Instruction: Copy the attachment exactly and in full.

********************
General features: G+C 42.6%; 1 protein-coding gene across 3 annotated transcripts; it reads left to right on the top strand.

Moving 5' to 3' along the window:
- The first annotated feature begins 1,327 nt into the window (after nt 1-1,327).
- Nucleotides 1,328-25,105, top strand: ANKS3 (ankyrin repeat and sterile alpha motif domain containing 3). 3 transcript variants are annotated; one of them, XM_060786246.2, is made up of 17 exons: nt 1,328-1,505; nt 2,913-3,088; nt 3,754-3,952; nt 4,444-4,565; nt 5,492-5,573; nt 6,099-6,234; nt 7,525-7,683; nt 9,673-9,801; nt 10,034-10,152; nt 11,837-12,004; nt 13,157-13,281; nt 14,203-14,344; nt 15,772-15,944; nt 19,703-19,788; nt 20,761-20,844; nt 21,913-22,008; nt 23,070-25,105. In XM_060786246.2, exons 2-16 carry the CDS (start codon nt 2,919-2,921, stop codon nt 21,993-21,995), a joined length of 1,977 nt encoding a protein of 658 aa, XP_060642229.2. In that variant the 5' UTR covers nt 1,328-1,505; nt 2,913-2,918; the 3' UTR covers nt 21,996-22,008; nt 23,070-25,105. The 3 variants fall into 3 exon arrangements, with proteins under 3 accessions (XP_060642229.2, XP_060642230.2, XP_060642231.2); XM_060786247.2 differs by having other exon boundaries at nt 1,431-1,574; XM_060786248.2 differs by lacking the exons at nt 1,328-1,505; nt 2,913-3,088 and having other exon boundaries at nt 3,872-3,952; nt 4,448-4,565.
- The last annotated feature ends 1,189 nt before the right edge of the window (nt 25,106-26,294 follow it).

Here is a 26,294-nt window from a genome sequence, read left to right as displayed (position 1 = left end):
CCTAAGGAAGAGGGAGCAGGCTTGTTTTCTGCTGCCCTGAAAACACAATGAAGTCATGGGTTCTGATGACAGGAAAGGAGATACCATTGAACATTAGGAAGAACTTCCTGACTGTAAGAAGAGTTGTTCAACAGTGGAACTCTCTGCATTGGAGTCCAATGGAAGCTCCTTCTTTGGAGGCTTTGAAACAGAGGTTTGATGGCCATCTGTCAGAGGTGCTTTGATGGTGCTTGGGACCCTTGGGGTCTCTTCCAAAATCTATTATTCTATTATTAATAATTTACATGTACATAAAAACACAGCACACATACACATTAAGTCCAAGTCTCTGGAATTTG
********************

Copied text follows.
General features: G+C 42.6%; 1 protein-coding gene across 3 annotated transcripts; it reads left to right on the top strand.

Moving 5' to 3' along the window:
- The first annotated feature begins 1,327 nt into the window (after nt 1-1,327).
- Nucleotides 1,328-25,105, top strand: ANKS3 (ankyrin repeat and sterile alpha motif domain containing 3). 3 transcript variants are annotated; one of them, XM_060786246.2, is made up of 17 exons: nt 1,328-1,505; nt 2,913-3,088; nt 3,754-3,952; nt 4,444-4,565; nt 5,492-5,573; nt 6,099-6,234; nt 7,525-7,683; nt 9,673-9,801; nt 10,034-10,152; nt 11,837-12,004; nt 13,157-13,281; nt 14,203-14,344; nt 15,772-15,944; nt 19,703-19,788; nt 20,761-20,844; nt 21,913-22,008; nt 23,070-25,105. In XM_060786246.2, exons 2-16 carry the CDS (start codon nt 2,919-2,921, stop codon nt 21,993-21,995), a joined length of 1,977 nt encoding a protein of 658 aa, XP_060642229.2. In that variant the 5' UTR covers nt 1,328-1,505; nt 2,913-2,918; the 3' UTR covers nt 21,996-22,008; nt 23,070-25,105. The 3 variants fall into 3 exon arrangements, with proteins under 3 accessions (XP_060642229.2, XP_060642230.2, XP_060642231.2); XM_060786247.2 differs by having other exon boundaries at nt 1,431-1,574; XM_060786248.2 differs by lacking the exons at nt 1,328-1,505; nt 2,913-3,088 and having other exon boundaries at nt 3,872-3,952; nt 4,448-4,565.
- The last annotated feature ends 1,189 nt before the right edge of the window (nt 25,106-26,294 follow it).

Here is a 26,294-nt window from a genome sequence, read left to right as displayed (position 1 = left end):
CCTAAGGAAGAGGGAGCAGGCTTGTTTTCTGCTGCCCTGAAAACACAATGAAGTCATGGGTTCTGATGACAGGAAAGGAGATACCATTGAACATTAGGAAGAACTTCCTGACTGTAAGAAGAGTTGTTCAACAGTGGAACTCTCTGCATTGGAGTCCAATGGAAGCTCCTTCTTTGGAGGCTTTGAAACAGAGGTTTGATGGCCATCTGTCAGAGGTGCTTTGATGGTGCTTGGGACCCTTGGGGTCTCTTCCAAAATCTATTATTCTATTATTAATAATTTACATGTACATAAAAACACAGCACACATACACATTAAGTCCAAGTCTCTGGAATTTG